About a couple of weeks since, three men, calling themselves Oliver Cowdry, David Whitmer and Martin Harris, appeared in our village, laden with a new revelation, which they claim to be a codicil to the New Testament. . . .
The account which they give is substantially as follows:--at a recent period an angel appeared to a poor ignorant man residing in or near Palmyra in Ontario County in the State of New York, directed him to open the earth at a place designated, where he would find the new revelation engraved on plates of metal. In obedience to the celestial messenger, Smith repaired to the spot, and on opening the ground discovered an oblong stone box tightly closed with cement. He opened the sacred depository and found enclosed a bundle of plates resembling gold, carefully united at one edge with three silver wires so that they opened like a book. The plates were about 7 inches long and 6 broad, and the whole pile was about 6 inches deep, each plate about the thickness of tin. They were engraved in a character unintelligible to the learned men of the United States, to many of whom it is said they have been presented. The angel afterwards appeared to the three individuals, and showed them the plates. To Smith was given to translate the character[s] which he was enabled to do by looking through two semi-transparent stones, but as he was ignorant of the art of writing, Cowdry and the others wrote as Smith interpreted. They say that part of the plates escaped from them in a supernatural manner and are to be again revealed when the events of the time shall require them. . . .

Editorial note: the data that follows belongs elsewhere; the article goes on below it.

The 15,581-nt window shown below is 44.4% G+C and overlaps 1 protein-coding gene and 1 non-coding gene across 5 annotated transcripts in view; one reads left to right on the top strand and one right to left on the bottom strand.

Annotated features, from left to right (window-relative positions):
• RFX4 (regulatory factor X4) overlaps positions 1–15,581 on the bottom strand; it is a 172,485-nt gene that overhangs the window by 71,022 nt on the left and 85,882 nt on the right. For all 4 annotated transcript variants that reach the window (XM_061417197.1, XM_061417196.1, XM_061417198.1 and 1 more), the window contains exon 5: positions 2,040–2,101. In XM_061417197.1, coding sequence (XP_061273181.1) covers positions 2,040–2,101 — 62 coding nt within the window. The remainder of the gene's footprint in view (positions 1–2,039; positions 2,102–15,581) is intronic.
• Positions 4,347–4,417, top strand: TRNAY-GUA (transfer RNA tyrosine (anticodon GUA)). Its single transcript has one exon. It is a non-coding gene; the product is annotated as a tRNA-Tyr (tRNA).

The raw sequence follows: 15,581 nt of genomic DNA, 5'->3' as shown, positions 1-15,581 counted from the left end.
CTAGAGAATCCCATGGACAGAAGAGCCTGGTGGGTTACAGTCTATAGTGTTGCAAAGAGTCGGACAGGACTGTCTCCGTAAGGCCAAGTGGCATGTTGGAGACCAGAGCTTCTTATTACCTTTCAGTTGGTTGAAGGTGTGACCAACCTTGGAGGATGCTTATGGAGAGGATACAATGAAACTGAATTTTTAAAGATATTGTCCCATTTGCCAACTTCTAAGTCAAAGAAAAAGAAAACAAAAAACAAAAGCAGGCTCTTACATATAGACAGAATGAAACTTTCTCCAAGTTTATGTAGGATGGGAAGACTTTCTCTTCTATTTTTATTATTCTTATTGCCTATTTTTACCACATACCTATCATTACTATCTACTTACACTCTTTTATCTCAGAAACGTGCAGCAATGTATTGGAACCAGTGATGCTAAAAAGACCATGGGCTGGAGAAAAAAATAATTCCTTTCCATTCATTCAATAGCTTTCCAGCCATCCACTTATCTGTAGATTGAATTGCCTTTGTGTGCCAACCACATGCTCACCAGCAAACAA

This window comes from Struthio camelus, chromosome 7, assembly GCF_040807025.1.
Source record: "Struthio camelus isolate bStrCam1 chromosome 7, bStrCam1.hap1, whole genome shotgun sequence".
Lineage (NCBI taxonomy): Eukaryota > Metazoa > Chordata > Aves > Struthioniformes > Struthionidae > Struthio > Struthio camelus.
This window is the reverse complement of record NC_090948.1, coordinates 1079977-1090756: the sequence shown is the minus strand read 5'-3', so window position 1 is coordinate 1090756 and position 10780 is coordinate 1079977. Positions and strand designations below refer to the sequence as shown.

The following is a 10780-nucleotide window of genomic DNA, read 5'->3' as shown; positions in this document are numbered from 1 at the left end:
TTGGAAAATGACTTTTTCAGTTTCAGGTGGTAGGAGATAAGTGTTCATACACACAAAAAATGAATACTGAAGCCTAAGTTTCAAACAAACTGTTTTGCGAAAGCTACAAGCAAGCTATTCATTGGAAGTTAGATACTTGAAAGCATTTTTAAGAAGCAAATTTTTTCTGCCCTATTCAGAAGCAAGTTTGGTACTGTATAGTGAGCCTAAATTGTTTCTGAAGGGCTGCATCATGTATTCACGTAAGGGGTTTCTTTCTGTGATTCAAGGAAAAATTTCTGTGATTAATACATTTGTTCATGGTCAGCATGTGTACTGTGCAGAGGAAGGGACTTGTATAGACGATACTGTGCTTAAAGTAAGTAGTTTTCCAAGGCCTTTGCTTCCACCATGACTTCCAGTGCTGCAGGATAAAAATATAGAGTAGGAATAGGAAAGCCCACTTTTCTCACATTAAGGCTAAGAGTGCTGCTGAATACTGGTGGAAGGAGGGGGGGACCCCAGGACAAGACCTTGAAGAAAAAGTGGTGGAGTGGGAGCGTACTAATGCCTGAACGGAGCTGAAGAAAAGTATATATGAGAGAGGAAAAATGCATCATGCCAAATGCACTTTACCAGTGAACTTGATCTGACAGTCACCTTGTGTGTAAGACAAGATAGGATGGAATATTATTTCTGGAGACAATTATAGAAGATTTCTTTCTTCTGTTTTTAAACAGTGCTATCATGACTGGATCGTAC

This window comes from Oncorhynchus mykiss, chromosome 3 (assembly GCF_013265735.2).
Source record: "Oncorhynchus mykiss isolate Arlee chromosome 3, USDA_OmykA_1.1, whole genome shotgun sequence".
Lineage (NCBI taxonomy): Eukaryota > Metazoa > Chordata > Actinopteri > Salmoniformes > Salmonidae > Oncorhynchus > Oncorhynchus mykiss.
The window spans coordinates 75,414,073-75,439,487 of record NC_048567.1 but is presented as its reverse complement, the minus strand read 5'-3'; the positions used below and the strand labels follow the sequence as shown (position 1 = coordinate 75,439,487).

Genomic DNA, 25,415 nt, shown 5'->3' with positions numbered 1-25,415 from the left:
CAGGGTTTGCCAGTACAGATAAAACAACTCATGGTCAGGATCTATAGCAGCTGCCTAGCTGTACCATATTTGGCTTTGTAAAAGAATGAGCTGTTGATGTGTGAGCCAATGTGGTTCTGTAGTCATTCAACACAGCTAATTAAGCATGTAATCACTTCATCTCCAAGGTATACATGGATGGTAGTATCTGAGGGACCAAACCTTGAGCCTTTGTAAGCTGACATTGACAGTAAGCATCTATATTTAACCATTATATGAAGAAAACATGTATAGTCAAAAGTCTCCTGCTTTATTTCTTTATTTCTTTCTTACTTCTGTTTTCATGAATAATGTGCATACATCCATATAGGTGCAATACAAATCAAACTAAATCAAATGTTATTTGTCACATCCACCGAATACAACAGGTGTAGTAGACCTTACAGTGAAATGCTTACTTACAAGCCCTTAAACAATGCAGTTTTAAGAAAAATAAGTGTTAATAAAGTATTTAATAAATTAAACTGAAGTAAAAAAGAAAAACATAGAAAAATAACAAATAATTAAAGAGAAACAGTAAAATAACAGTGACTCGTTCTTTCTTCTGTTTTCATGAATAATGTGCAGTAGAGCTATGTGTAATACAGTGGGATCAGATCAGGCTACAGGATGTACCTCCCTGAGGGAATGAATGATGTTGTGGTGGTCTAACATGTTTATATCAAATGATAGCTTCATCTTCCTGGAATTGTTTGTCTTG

["Delusion," Geauga (OH) Gazette, circa 23 November 1830, as reprinted in Morning Courier and New-York Enquirer, 7 December 1830., as cited in Dan Vogel, Early Mormon Documents: Geauga (Oh) Gazette]